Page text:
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Investigation casebook: Who are the worst road users?

  • 29 December 2013
  • By Ashleigh Wight

We’re taking a look back at some of the year’s best Investigations featured in Commercial Motor magazine. In our 14 August edition we carried exclusive research gauging what the public thought of other road users.

Who are the worst road users?

Who are the worst road users? White van man, school-run parent, cyclist… who grinds your gears when you’re on the road? CM investigates.

The industry has played its part in promoting a positive image of road haulage over the past few years, from supplying broadcasters with the spectacle of trucks at the London 2012 Olympic Games opening ceremony, to Eddie Stobart’s established Trucks and Trailers series shaking off scare stories of thundering juggernauts.

With the industry striving to alter the public’s perception that trucks are dirty and dangerous, a CM survey, by ComRes, into who the public considers to be the worst road users, suggests these efforts are now paying off, with only 14% of the 2,000 adults surveyed considering truck drivers to be the biggest annoyance on the roads.

In fact, the public is now more tolerant of truck drivers than most other road users, with school-run parents, cyclists, taxi drivers and pensioners among those considered to be more of a public menace than truck drivers.
Most loathed

Unfortunately, white van man topped the most-loathed list, with 32% of respondents saying they were the most irritated by them.

Interestingly, younger drivers in the 18-24 age bracket were the most tolerant of van drivers, while 42% of respondents aged 65 and over considered them to be the worst road users.

Neil Greig, director of policy and research at the Institute of Advanced Motorists, was not surprised that the public disliked van drivers the most.

He said he would welcome efforts from the industry to stress van drivers’ professionalism. “White van man has had a bad press for years and, despite the fact that many get training from employers, the public still don’t trust them,” Greig said.

“The new fixed penalty scheme for careless driving should help the police clamp down on the worst van-driving behaviour.”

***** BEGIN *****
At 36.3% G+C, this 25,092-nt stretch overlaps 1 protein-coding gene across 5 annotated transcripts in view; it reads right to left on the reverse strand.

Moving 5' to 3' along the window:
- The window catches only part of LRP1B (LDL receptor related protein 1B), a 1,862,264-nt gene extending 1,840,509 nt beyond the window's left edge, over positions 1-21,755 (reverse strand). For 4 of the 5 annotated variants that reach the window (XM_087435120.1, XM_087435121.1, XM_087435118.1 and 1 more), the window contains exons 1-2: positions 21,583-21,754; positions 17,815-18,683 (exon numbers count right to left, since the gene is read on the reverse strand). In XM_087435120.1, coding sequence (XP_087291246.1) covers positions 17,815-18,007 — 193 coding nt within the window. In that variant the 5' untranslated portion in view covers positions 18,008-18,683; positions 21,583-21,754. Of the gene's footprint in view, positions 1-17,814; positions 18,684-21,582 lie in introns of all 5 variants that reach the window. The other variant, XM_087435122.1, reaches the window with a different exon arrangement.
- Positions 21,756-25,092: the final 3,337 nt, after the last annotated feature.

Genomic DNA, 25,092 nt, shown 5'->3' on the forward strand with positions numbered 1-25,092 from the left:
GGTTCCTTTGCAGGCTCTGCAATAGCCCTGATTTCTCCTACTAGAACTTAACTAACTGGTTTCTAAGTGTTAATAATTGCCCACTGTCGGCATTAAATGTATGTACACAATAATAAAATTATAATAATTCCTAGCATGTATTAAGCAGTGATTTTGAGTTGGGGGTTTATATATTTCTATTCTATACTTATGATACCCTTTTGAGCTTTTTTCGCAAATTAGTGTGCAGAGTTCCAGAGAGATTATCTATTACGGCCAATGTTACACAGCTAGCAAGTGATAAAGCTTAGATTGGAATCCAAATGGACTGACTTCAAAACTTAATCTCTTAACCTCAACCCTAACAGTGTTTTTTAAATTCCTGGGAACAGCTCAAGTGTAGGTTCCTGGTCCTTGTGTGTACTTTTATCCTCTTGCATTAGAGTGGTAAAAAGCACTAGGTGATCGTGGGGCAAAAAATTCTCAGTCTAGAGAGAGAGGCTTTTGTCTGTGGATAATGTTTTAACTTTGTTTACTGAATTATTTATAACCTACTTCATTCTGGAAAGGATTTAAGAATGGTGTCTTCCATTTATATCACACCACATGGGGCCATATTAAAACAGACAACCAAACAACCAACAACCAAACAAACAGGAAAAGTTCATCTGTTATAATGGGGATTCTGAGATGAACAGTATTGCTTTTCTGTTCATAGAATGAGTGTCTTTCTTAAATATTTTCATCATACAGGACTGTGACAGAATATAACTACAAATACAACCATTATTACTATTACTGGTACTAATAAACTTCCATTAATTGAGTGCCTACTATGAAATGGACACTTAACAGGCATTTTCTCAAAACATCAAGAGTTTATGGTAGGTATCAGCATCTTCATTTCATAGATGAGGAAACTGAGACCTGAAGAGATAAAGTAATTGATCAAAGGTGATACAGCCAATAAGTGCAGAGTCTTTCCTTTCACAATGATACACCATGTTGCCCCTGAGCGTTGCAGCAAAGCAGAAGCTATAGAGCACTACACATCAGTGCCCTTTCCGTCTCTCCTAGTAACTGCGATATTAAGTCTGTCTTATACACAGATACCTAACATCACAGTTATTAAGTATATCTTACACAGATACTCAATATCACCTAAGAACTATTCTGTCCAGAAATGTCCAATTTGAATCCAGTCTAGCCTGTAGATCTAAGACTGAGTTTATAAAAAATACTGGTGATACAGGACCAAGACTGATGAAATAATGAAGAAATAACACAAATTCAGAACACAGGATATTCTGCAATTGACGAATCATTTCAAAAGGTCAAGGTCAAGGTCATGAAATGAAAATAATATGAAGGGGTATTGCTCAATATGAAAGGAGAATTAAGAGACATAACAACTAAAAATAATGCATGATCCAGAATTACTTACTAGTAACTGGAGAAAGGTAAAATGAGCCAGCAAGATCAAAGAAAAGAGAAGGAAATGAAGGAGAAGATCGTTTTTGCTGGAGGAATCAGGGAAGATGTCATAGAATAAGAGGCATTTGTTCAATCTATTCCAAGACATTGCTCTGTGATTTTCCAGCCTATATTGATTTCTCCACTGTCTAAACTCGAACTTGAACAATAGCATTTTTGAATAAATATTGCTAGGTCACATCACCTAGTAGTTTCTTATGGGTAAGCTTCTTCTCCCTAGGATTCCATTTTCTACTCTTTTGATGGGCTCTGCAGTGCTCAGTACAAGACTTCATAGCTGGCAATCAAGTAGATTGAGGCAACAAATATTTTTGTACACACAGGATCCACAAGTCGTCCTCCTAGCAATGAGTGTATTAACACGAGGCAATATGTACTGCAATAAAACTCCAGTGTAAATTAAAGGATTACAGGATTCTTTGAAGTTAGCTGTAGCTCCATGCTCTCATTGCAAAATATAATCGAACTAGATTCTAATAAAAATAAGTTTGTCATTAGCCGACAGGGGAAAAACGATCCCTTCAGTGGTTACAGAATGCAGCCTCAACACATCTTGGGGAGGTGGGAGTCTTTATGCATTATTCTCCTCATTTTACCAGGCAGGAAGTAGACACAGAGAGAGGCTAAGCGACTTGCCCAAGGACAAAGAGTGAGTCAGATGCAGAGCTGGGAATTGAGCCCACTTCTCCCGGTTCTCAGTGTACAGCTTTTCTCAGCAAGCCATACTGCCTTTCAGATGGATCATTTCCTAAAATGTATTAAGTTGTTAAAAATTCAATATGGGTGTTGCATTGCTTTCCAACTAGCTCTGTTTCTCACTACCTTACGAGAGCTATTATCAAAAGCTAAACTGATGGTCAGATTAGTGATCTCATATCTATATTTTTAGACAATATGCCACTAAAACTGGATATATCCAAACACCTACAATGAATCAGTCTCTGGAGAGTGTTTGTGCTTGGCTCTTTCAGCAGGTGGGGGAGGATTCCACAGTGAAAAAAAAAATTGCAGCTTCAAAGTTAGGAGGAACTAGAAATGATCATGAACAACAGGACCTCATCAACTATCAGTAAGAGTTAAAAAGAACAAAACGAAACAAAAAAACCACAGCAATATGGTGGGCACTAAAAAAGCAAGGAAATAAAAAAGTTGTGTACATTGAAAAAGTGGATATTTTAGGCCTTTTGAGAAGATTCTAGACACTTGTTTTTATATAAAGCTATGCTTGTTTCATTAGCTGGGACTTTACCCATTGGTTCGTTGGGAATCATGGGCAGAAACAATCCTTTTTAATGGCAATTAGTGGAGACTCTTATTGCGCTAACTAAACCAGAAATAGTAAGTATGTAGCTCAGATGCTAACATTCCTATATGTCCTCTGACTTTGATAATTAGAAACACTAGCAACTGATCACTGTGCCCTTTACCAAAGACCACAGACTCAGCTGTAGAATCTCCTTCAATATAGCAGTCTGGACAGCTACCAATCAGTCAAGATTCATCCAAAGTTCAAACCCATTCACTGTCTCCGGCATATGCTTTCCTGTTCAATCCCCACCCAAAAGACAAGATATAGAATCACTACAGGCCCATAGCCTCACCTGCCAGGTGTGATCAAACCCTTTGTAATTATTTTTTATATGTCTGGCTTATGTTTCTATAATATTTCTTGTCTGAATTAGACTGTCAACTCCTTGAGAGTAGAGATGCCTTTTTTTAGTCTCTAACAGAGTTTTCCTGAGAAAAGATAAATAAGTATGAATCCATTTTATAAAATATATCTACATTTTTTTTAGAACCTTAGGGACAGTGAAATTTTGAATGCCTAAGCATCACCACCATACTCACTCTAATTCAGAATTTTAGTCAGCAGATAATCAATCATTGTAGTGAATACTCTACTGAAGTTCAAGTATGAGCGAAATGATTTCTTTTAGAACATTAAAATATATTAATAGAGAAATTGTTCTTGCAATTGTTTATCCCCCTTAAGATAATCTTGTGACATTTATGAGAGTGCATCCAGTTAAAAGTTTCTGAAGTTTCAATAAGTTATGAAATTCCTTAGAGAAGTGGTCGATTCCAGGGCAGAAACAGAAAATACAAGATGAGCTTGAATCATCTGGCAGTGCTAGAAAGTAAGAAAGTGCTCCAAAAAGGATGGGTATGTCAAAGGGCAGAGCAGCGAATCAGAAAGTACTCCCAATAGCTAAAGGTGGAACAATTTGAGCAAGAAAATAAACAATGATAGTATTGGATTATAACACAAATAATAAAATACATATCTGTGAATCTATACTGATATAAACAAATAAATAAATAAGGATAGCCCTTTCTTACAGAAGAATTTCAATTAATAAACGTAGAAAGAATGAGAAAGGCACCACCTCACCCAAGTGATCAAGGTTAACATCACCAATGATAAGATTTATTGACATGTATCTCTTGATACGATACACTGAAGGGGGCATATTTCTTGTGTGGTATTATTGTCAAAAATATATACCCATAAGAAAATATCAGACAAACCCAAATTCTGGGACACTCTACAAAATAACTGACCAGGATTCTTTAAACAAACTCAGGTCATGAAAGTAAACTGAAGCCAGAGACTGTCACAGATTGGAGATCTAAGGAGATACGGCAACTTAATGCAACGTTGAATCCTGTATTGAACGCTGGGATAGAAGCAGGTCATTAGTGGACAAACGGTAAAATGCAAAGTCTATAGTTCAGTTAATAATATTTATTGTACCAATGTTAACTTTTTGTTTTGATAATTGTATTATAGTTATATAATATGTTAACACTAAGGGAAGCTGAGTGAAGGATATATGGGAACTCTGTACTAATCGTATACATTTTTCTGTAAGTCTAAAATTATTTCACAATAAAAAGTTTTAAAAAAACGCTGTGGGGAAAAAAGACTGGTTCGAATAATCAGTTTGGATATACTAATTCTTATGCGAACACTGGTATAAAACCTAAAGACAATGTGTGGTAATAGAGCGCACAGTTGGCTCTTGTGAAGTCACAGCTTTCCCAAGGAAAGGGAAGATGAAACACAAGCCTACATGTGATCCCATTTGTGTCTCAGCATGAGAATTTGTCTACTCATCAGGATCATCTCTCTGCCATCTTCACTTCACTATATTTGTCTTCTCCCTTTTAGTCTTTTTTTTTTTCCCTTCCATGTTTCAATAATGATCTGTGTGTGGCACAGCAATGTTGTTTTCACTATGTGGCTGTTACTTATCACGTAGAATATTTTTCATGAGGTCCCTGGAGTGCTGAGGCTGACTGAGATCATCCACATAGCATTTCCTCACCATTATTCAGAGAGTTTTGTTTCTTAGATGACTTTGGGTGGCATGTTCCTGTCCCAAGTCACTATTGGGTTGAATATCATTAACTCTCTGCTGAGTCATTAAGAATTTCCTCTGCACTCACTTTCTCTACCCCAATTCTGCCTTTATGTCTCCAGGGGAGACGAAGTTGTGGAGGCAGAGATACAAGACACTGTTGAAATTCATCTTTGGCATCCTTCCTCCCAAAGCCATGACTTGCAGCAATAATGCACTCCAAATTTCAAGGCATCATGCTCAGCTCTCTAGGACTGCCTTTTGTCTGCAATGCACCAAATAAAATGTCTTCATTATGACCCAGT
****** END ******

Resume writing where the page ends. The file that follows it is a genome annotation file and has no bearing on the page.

Refuse collection vehicle drivers were rated as the least likely to create a stink, with only 5% irritated by having to share the road with them.

Londoners were the least tolerant of rubbish collection trucks, although it was only 8% who disliked them the most.

Outside of the CV driver category, teenagers were found to be the most irritating road users, with tolerance levels decreasing as people’s ages increased.

Those in the West Midlands were the least supportive of younger drivers on the road (42% citing them as the most disliked), while those in London and the South East were the most tolerant (26%).  n

  • Survey conducted by ComRes between 26 and 28 July, interviewing 2,049 British adults. Data is weighted to be representative of all British adults aged over 18.


Cyclists, lots of cyclists

Earlier this month (CM 8 August) a separate ComRes survey found that a large number of the public supported increased legislation for cyclists to improve their safety on the road. Our latest survey highlights the public’s frustration with cyclists’ behaviour. In total, more than a quarter (26%) of those surveyed said they thought cyclists were the worst road users, with respondents in the South East the least tolerant of cyclists (31%), despite, or maybe because of, this being the region where there are most cyclists. Institute of Advanced Motorists director of policy and research Neil Greig said this was worrying as the region had seen the biggest take-up in cycling in the UK. “This shows the critical need to continue to promote ‘sharing the road’ campaigns and bring forward infrastructure improvements to protect vulnerable cyclists,” he said.
Respondents aged over 55 were the least tolerant of cyclists, while those aged between 35 and 44 were the most supportive – with only 20% considering them the worst to share the road with. Motorbike riders were deemed the worst people to share the road with by only 16% of those surveyed.


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